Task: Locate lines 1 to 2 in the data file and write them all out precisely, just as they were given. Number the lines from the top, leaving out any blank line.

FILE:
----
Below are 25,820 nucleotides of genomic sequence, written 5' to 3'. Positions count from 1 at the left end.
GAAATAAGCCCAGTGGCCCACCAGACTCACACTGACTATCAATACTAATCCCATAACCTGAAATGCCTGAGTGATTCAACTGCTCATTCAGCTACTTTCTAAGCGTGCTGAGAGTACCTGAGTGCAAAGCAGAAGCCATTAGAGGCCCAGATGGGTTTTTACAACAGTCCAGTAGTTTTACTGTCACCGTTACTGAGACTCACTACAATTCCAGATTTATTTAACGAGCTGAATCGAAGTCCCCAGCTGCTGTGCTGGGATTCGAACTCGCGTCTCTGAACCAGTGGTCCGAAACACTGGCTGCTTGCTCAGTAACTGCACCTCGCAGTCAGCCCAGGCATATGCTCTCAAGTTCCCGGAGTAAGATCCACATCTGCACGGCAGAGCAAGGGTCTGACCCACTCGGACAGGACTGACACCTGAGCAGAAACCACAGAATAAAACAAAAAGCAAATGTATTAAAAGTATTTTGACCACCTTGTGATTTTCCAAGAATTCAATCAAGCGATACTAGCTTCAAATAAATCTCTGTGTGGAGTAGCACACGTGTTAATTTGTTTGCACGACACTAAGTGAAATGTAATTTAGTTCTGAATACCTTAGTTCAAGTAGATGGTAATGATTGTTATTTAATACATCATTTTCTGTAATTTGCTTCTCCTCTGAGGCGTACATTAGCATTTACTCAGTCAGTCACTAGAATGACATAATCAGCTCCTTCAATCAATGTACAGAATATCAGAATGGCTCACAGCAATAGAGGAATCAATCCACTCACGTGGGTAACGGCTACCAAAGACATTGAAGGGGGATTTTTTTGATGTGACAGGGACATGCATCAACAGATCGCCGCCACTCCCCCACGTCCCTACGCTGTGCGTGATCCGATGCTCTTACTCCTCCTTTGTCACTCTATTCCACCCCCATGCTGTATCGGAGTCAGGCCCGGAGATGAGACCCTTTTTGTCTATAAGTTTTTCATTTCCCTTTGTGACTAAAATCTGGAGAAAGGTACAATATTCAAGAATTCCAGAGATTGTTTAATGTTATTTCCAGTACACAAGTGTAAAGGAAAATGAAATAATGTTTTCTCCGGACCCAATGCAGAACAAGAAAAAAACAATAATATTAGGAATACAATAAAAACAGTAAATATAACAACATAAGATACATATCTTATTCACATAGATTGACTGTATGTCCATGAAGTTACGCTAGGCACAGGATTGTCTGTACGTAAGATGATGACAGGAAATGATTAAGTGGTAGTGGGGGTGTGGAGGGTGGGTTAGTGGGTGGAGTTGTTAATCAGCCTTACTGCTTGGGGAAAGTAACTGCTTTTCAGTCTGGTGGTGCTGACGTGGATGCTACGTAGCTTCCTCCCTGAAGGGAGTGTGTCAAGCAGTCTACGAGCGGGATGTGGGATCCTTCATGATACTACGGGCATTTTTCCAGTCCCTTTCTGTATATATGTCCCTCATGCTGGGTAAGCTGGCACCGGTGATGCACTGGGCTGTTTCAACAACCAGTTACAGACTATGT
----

Below are 25,820 nucleotides of genomic sequence, written 5' to 3'. Positions count from 1 at the left end.
GAAATAAGCCCAGTGGCCCACCAGACTCACACTGACTATCAATACTAATCCCATAACCTGAAATGCCTGAGTGATTCAACTGCTCATTCAGCTACTTTCTAAGCGTGCTGAGAGTACCTGAGTGCAAAGCAGAAGCCATTAGAGGCCCAGATGGGTTTTTACAACAGTCCAGTAGTTTTACTGTCACCGTTACTGAGACTCACTACAATTCCAGATTTATTTAACGAGCTGAATCGAAGTCCCCAGCTGCTGTGCTGGGATTCGAACTCGCGTCTCTGAACCAGTGGTCCGAAACACTGGCTGCTTGCTCAGTAACTGCACCTCGCAGTCAGCCCAGGCATATGCTCTCAAGTTCCCGGAGTAAGATCCACATCTGCACGGCAGAGCAAGGGTCTGACCCACTCGGACAGGACTGACACCTGAGCAGAAACCACAGAATAAAACAAAAAGCAAATGTATTAAAAGTATTTTGACCACCTTGTGATTTTCCAAGAATTCAATCAAGCGATACTAGCTTCAAATAAATCTCTGTGTGGAGTAGCACACGTGTTAATTTGTTTGCACGACACTAAGTGAAATGTAATTTAGTTCTGAATACCTTAGTTCAAGTAGATGGTAATGATTGTTATTTAATACATCATTTTCTGTAATTTGCTTCTCCTCTGAGGCGTACATTAGCATTTACTCAGTCAGTCACTAGAATGACATAATCAGCTCCTTCAATCAATGTACAGAATATCAGAATGGCTCACAGCAATAGAGGAATCAATCCACTCACGTGGGTAACGGCTACCAAAGACATTGAAGGGGGATTTTTTTGATGTGACAGGGACATGCATCAACAGATCGCCGCCACTCCCCCACGTCCCTACGCTGTGCGTGATCCGATGCTCTTACTCCTCCTTTGTCACTCTATTCCACCCCCATGCTGTATCGGAGTCAGGCCCGGAGATGAGACCCTTTTTGTCTATAAGTTTTTCATTTCCCTTTGTGACTAAAATCTGGAGAAAGGTACAATATTCAAGAATTCCAGAGATTGTTTAATGTTATTTCCAGTACACAAGTGTAAAGGAAAATGAAATAATGTTTTCTCCGGACCCAATGCAGAACAAGAAAAAAACAATAATATTAGGAATACAATAAAAACAGTAAATATAACAACATAAGATACATATCTTATTCACATAGATTGACTGTATGTCCATGAAGTTACGCTAGGCACAGGATTGTCTGTACGTAAGATGATGACAGGAAATGATTAAGTGGTAGTGGGGGTGTGGAGGGTGGGTTAGTGGGTGGAGTTGTTAATCAGCCTTACTGCTTGGGGAAAGTAACTGCTTTTCAGTCTGGTGGTGCTGACGTGGATGCTACGTAGCTTCCTCCCTGAAGGGAGTGTGTCAAGCAGTCTACGAGCGGGATGTGGGATCCTTCATGATACTACGGGCATTTTTCCAGTCCCTTTCTGTATATATGTCCCTCATGCTGGGTAAGCTGGCACCGGTGATGCACTGGGCTGTTTCAACAACCAGTTACAGACTATGT